Date of Degree
PhD (Doctor of Philosophy)
Timothy J. Lowe
Barrett W. Thomas
First Committee Member
Second Committee Member
Jeffrey W Ohlmann
Third Committee Member
The hub location problem seeks to find the best location for hubs and the assignment of non-hub nodes to hubs. The resulting structure is a hub-and-spoke network. In this dissertation, we study the hub location problem within the context of three different application areas.
We first consider the air travel industry, where many airline companies (especially the legacy airlines) operate hub-and-spoke networks. Important considerations in designing such a hub-and-spoke network are the cost of establishing the hubs, the cost of transporting passengers through the network, and the operating costs and maximum flying ranges of the different aircraft types in the fleet. We introduce the hub covering flow problem, which accounts for all these design considerations.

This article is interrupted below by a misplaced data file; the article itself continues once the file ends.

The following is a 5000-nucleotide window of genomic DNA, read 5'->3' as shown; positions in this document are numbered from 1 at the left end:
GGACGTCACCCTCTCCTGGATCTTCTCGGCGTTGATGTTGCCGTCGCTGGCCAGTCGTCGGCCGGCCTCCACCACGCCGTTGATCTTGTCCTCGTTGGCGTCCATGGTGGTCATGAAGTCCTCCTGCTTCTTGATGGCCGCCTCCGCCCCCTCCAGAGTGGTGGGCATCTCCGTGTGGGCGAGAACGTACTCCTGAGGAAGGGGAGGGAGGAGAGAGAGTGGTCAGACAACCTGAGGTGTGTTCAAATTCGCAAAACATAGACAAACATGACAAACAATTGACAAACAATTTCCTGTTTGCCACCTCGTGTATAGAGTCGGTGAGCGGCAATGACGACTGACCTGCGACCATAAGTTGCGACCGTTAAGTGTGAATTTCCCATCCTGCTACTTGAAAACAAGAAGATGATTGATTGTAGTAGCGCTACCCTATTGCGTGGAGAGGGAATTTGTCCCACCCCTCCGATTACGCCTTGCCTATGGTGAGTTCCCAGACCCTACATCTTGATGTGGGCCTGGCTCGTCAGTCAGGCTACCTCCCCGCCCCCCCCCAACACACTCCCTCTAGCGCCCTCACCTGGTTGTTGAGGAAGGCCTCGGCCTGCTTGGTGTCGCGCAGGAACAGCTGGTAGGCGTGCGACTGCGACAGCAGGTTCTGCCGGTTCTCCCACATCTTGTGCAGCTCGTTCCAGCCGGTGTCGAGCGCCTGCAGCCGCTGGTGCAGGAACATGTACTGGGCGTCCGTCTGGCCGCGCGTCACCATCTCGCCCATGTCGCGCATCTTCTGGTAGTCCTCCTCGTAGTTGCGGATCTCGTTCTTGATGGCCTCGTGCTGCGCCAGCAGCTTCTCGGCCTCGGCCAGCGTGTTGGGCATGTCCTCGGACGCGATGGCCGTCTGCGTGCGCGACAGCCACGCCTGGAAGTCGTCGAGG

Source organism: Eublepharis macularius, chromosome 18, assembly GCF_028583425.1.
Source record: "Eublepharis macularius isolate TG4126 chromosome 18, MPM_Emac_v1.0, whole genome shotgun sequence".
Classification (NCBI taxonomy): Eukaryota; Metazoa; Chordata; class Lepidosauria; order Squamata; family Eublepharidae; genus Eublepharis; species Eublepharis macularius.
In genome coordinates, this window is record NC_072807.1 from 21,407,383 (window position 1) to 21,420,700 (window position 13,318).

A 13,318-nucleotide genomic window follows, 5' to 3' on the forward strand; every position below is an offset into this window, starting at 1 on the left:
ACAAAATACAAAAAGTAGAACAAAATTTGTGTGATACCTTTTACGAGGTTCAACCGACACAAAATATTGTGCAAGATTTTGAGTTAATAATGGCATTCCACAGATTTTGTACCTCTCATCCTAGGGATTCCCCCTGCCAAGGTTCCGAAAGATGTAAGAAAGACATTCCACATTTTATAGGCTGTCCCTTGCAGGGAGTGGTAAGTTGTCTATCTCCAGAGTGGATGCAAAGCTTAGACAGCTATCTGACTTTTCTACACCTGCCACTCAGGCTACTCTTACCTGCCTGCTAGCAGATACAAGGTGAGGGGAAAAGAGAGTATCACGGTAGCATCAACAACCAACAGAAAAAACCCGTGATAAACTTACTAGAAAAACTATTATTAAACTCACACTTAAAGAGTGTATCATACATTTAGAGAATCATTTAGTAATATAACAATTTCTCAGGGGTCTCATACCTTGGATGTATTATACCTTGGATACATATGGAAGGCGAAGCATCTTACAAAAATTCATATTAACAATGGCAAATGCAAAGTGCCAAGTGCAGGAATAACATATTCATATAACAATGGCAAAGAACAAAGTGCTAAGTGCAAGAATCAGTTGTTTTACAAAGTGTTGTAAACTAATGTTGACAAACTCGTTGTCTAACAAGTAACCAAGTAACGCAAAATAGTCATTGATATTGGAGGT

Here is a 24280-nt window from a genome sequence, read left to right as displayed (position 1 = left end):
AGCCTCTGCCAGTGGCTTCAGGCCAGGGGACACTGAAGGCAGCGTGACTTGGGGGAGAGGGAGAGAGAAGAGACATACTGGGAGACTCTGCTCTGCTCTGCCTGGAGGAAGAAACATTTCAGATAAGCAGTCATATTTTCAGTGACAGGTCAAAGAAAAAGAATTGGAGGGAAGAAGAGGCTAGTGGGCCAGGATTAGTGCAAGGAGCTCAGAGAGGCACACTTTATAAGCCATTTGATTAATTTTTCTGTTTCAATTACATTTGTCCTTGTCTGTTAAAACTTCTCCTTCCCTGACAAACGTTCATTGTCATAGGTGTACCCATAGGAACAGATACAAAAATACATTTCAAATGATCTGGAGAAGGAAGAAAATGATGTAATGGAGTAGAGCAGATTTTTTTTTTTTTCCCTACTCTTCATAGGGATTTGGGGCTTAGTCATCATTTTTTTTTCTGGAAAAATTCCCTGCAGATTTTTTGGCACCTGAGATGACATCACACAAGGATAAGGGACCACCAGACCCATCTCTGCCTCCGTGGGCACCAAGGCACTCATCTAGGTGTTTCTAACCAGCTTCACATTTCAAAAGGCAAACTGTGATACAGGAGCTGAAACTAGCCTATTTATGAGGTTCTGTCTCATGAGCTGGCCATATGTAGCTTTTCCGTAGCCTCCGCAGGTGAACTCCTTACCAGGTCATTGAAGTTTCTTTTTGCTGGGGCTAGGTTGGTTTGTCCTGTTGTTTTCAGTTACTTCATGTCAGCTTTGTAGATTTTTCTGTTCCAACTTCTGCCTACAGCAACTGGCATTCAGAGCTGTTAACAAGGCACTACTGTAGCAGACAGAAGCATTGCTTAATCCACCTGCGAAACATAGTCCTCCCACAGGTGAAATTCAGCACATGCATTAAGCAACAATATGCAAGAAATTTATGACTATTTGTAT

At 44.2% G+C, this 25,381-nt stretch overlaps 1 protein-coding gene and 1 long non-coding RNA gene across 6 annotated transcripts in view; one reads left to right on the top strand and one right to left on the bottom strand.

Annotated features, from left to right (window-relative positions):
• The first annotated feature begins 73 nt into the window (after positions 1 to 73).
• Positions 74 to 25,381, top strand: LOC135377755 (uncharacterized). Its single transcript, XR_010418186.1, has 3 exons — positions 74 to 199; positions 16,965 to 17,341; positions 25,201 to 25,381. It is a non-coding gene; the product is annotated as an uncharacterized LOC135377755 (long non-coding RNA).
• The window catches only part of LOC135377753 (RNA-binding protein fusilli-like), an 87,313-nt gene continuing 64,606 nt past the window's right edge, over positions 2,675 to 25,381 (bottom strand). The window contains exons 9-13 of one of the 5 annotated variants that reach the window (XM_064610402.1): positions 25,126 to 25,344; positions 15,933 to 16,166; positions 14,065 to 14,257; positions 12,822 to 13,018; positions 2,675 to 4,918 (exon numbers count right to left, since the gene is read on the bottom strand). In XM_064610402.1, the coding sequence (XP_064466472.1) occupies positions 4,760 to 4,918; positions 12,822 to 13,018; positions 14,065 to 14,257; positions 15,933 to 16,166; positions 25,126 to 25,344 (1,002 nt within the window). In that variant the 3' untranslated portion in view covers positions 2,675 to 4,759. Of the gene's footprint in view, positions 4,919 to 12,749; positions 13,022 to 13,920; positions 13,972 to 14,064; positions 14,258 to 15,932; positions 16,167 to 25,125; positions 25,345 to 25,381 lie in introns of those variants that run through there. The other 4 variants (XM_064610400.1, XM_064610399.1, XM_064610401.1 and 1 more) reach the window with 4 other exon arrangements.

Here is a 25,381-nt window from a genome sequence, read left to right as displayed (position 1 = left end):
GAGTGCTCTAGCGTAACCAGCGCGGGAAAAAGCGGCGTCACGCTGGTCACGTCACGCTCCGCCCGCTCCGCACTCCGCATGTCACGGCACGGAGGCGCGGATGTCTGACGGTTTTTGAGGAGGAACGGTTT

We next look at time-definite delivery services in the small package delivery industry, where a customer's package is guaranteed to be delivered within a certain time-window. With possible delays along the transportation route, a package may not be delivered on time. We introduce the stochastic p-hub center problem, which seeks to design a network where the longest origin-destination path in the network is minimized. The solution provides an upper bound on the delivery times, which can be used to design time-constrained service offerings, or to ascertain if current service guarantees are feasible. A service-level constraint is included into the model to ensure a high likelihood of on-time delivery.
In communication networks, two important service-level considerations are robustness (the ability of the network to perform when components become unavailable) and response time (the time required to transfer information through the network). We propose another version of the stochastic p-hub center problem, which employs a two-stage stochastic programming formulation, that addresses the possibility of unavailable components or transmission delays in the network.
xiv, 144 pages
Includes bibliographical references (pages 137-144).
Copyright 2007 Thaddeus Kim Teck Sim